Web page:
Several years ago, I was having lunch with a new client – the managing partner of a law firm – and we were talking about the struggle to just stay caught up with all the stuff coming at us each day. As the conversation continued, he mentioned to me that one of the little tips he’d developed was something called the One More Thing Rule.
Specifically, at the end of each day, right before shutting everything down and walking out of the office, he’d do one more little thing – return a quick call, send one last e-mail, etc. These little things literally took a minute or two, but in doing this one little thing, he was able get over 200 more things done each year. Yes, 200!
I’ve incorporated this rule into my own workday and regularly recommend it to others. There are several direct benefits to this rule:
- You get the aforementioned 200 extra things done.
- You appear, and are, more responsive and effective.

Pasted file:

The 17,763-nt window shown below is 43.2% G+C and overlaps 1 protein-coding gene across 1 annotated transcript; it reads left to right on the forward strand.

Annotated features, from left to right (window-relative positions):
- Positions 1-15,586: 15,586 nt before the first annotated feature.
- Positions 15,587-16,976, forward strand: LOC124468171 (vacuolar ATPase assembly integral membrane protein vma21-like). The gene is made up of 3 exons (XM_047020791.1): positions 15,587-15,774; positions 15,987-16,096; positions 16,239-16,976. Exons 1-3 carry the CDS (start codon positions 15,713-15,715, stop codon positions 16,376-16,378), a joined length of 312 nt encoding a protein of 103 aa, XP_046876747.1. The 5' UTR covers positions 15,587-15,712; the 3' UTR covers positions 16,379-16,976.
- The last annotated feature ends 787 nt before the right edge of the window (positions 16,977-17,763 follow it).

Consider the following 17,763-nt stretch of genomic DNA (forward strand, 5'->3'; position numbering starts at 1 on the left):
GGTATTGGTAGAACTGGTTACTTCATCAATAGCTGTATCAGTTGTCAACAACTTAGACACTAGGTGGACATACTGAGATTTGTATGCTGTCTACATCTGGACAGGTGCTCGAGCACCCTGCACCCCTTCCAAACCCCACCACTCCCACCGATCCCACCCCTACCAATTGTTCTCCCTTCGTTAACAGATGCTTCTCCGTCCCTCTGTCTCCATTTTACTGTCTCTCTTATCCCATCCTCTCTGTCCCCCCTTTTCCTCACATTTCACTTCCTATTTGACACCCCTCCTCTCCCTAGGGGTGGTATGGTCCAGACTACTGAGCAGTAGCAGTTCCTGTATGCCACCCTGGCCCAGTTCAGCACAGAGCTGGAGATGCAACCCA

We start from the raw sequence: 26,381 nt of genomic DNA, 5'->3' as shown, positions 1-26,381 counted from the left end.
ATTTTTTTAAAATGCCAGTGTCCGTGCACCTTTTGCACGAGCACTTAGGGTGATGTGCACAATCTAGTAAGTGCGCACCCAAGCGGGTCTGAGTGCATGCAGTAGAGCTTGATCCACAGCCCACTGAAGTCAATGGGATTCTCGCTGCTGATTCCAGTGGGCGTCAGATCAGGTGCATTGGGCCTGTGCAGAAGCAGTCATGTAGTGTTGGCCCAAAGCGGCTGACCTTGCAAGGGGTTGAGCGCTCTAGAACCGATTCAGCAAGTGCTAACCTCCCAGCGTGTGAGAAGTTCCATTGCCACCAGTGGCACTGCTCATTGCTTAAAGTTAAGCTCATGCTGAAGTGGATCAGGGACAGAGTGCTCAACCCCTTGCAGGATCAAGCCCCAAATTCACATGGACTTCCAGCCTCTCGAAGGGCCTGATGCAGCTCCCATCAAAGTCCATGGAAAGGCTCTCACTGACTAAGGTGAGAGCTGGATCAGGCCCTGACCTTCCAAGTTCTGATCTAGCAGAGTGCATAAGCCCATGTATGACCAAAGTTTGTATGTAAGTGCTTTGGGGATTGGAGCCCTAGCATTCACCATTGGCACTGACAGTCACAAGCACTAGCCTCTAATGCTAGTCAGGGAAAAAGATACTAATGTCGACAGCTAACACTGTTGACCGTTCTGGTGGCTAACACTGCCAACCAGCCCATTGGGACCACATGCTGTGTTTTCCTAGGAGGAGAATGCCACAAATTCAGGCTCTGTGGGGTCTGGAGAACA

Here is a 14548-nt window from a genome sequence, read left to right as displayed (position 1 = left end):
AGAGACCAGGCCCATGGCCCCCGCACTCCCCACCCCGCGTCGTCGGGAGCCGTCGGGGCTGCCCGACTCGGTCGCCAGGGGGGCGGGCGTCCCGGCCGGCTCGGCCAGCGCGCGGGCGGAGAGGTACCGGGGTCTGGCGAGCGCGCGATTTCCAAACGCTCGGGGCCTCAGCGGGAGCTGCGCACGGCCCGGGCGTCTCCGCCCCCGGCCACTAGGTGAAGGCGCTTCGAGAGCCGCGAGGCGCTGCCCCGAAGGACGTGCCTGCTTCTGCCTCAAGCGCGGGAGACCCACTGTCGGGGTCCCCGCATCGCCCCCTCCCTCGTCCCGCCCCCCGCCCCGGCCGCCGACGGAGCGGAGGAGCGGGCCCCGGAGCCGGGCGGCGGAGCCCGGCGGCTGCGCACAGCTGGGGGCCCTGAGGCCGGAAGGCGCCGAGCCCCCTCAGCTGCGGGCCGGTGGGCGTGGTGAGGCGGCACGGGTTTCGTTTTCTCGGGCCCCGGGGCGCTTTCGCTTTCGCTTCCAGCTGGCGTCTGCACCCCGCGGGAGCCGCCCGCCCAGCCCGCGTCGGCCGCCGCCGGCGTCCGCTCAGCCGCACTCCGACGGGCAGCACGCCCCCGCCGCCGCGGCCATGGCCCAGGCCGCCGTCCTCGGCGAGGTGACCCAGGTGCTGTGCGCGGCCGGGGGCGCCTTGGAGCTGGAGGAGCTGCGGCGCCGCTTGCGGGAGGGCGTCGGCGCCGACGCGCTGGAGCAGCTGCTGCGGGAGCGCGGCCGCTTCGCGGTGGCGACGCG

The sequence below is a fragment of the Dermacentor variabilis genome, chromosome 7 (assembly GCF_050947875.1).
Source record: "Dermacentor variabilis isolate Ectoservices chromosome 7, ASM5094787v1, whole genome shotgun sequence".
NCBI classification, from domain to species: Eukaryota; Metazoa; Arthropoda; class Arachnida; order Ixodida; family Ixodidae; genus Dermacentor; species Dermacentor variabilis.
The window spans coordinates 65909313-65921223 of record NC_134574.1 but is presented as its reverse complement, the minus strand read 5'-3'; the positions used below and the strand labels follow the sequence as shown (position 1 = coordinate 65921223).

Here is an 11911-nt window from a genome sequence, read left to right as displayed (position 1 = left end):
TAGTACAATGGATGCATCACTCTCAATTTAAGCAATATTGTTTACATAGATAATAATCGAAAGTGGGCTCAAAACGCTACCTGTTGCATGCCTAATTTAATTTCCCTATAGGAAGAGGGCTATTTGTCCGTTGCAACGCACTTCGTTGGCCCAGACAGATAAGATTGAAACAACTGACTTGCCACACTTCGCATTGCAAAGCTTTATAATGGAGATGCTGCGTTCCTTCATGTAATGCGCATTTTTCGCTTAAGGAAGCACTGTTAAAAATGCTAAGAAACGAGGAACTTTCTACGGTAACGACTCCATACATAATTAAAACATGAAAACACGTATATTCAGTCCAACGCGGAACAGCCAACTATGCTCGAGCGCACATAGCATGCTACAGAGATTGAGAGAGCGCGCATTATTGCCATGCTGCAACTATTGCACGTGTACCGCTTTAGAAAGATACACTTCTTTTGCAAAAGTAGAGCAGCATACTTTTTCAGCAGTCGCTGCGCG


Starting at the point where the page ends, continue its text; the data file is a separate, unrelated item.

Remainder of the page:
- You have a definitive way to determine when the end of the day has arrived.
- You have one less niggly thing on your plate the next day.
There are two risks inherent in adopting this rule:
- You pick something that takes more than a minute or two and end up at the office much longer than expected.
- You like the rule so much you fail to stop at just one.
The true purposes of the One More Thing Rule are to get you just a little more productive and to give you an identifiable point at which to end your day. If you start diving into larger efforts or do numerous things, you’re defeating both the spirit and benefit of the rule. So, take care when applying this principle and you will reap the benefit of increased productivity and the reward of getting home to your family earlier accompanied by a sense of greater accomplishment.
Time for me to go home!
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